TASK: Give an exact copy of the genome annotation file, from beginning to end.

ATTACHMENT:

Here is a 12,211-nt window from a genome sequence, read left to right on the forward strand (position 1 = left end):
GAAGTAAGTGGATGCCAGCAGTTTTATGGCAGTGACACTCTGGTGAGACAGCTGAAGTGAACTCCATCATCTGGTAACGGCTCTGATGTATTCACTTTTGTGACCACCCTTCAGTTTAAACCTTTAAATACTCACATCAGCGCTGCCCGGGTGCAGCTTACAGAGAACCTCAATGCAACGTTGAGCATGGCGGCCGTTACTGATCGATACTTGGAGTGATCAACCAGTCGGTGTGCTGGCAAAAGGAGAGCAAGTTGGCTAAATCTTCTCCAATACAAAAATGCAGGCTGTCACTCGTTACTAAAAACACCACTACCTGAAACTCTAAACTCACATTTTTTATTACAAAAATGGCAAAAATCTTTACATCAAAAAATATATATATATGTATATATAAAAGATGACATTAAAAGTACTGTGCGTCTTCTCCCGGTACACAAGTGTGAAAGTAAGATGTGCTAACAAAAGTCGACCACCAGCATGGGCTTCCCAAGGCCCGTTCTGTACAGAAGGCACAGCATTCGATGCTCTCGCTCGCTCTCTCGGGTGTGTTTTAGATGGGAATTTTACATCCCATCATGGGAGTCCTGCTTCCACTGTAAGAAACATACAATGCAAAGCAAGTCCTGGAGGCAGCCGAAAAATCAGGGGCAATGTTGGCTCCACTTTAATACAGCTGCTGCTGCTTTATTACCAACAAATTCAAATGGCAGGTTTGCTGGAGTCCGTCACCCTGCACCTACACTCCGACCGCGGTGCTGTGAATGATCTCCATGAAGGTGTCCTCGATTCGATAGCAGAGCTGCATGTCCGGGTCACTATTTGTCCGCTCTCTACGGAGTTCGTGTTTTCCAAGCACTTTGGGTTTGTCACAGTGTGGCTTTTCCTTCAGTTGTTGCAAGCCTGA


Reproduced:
Here is a 12,211-nt window from a genome sequence, read left to right on the forward strand (position 1 = left end):
GAAGTAAGTGGATGCCAGCAGTTTTATGGCAGTGACACTCTGGTGAGACAGCTGAAGTGAACTCCATCATCTGGTAACGGCTCTGATGTATTCACTTTTGTGACCACCCTTCAGTTTAAACCTTTAAATACTCACATCAGCGCTGCCCGGGTGCAGCTTACAGAGAACCTCAATGCAACGTTGAGCATGGCGGCCGTTACTGATCGATACTTGGAGTGATCAACCAGTCGGTGTGCTGGCAAAAGGAGAGCAAGTTGGCTAAATCTTCTCCAATACAAAAATGCAGGCTGTCACTCGTTACTAAAAACACCACTACCTGAAACTCTAAACTCACATTTTTTATTACAAAAATGGCAAAAATCTTTACATCAAAAAATATATATATATGTATATATAAAAGATGACATTAAAAGTACTGTGCGTCTTCTCCCGGTACACAAGTGTGAAAGTAAGATGTGCTAACAAAAGTCGACCACCAGCATGGGCTTCCCAAGGCCCGTTCTGTACAGAAGGCACAGCATTCGATGCTCTCGCTCGCTCTCTCGGGTGTGTTTTAGATGGGAATTTTACATCCCATCATGGGAGTCCTGCTTCCACTGTAAGAAACATACAATGCAAAGCAAGTCCTGGAGGCAGCCGAAAAATCAGGGGCAATGTTGGCTCCACTTTAATACAGCTGCTGCTGCTTTATTACCAACAAATTCAAATGGCAGGTTTGCTGGAGTCCGTCACCCTGCACCTACACTCCGACCGCGGTGCTGTGAATGATCTCCATGAAGGTGTCCTCGATTCGATAGCAGAGCTGCATGTCCGGGTCACTATTTGTCCGCTCTCTACGGAGTTCGTGTTTTCCAAGCACTTTGGGTTTGTCACAGTGTGGCTTTTCCTTCAGTTGTTGCAAGCCTGA